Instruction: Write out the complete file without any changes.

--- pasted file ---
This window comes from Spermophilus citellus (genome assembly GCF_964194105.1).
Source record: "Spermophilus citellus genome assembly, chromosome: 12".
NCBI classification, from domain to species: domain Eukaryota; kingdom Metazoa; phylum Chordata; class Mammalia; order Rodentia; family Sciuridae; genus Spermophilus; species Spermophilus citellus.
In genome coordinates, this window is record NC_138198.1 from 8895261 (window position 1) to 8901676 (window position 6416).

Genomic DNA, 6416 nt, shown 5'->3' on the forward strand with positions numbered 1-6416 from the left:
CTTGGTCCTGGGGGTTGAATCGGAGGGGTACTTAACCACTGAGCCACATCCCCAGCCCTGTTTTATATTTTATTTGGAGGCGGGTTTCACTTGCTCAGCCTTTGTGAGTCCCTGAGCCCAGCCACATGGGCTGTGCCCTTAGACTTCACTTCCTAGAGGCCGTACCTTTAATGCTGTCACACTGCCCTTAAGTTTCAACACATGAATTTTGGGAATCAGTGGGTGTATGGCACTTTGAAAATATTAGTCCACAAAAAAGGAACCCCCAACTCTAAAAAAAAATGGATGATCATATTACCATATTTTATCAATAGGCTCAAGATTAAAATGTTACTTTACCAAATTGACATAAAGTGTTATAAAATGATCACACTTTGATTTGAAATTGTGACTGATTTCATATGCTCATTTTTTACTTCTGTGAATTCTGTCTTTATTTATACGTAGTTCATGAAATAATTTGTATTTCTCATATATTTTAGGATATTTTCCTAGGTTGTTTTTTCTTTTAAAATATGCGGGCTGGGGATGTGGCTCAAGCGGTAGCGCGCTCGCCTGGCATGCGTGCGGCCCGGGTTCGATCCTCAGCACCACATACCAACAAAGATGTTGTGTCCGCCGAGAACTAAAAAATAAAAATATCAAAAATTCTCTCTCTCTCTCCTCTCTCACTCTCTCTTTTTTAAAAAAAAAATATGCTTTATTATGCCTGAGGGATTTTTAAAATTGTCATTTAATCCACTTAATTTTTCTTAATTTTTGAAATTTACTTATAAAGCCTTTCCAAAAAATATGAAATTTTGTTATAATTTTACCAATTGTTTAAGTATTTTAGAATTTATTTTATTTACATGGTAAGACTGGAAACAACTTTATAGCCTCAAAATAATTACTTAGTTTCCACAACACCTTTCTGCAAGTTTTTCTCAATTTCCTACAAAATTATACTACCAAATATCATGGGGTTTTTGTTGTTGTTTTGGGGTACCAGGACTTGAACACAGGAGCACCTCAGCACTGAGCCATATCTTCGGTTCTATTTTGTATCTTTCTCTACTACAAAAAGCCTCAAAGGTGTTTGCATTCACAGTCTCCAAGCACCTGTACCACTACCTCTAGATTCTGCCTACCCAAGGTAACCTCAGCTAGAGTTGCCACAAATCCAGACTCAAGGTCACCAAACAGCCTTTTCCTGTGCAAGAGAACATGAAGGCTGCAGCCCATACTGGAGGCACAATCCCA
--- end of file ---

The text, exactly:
This window comes from Spermophilus citellus (genome assembly GCF_964194105.1).
Source record: "Spermophilus citellus genome assembly, chromosome: 12".
NCBI classification, from domain to species: domain Eukaryota; kingdom Metazoa; phylum Chordata; class Mammalia; order Rodentia; family Sciuridae; genus Spermophilus; species Spermophilus citellus.
In genome coordinates, this window is record NC_138198.1 from 8895261 (window position 1) to 8901676 (window position 6416).

Genomic DNA, 6416 nt, shown 5'->3' on the forward strand with positions numbered 1-6416 from the left:
CTTGGTCCTGGGGGTTGAATCGGAGGGGTACTTAACCACTGAGCCACATCCCCAGCCCTGTTTTATATTTTATTTGGAGGCGGGTTTCACTTGCTCAGCCTTTGTGAGTCCCTGAGCCCAGCCACATGGGCTGTGCCCTTAGACTTCACTTCCTAGAGGCCGTACCTTTAATGCTGTCACACTGCCCTTAAGTTTCAACACATGAATTTTGGGAATCAGTGGGTGTATGGCACTTTGAAAATATTAGTCCACAAAAAAGGAACCCCCAACTCTAAAAAAAAATGGATGATCATATTACCATATTTTATCAATAGGCTCAAGATTAAAATGTTACTTTACCAAATTGACATAAAGTGTTATAAAATGATCACACTTTGATTTGAAATTGTGACTGATTTCATATGCTCATTTTTTACTTCTGTGAATTCTGTCTTTATTTATACGTAGTTCATGAAATAATTTGTATTTCTCATATATTTTAGGATATTTTCCTAGGTTGTTTTTTCTTTTAAAATATGCGGGCTGGGGATGTGGCTCAAGCGGTAGCGCGCTCGCCTGGCATGCGTGCGGCCCGGGTTCGATCCTCAGCACCACATACCAACAAAGATGTTGTGTCCGCCGAGAACTAAAAAATAAAAATATCAAAAATTCTCTCTCTCTCTCCTCTCTCACTCTCTCTTTTTTAAAAAAAAAATATGCTTTATTATGCCTGAGGGATTTTTAAAATTGTCATTTAATCCACTTAATTTTTCTTAATTTTTGAAATTTACTTATAAAGCCTTTCCAAAAAATATGAAATTTTGTTATAATTTTACCAATTGTTTAAGTATTTTAGAATTTATTTTATTTACATGGTAAGACTGGAAACAACTTTATAGCCTCAAAATAATTACTTAGTTTCCACAACACCTTTCTGCAAGTTTTTCTCAATTTCCTACAAAATTATACTACCAAATATCATGGGGTTTTTGTTGTTGTTTTGGGGTACCAGGACTTGAACACAGGAGCACCTCAGCACTGAGCCATATCTTCGGTTCTATTTTGTATCTTTCTCTACTACAAAAAGCCTCAAAGGTGTTTGCATTCACAGTCTCCAAGCACCTGTACCACTACCTCTAGATTCTGCCTACCCAAGGTAACCTCAGCTAGAGTTGCCACAAATCCAGACTCAAGGTCACCAAACAGCCTTTTCCTGTGCAAGAGAACATGAAGGCTGCAGCCCATACTGGAGGCACAATCCCA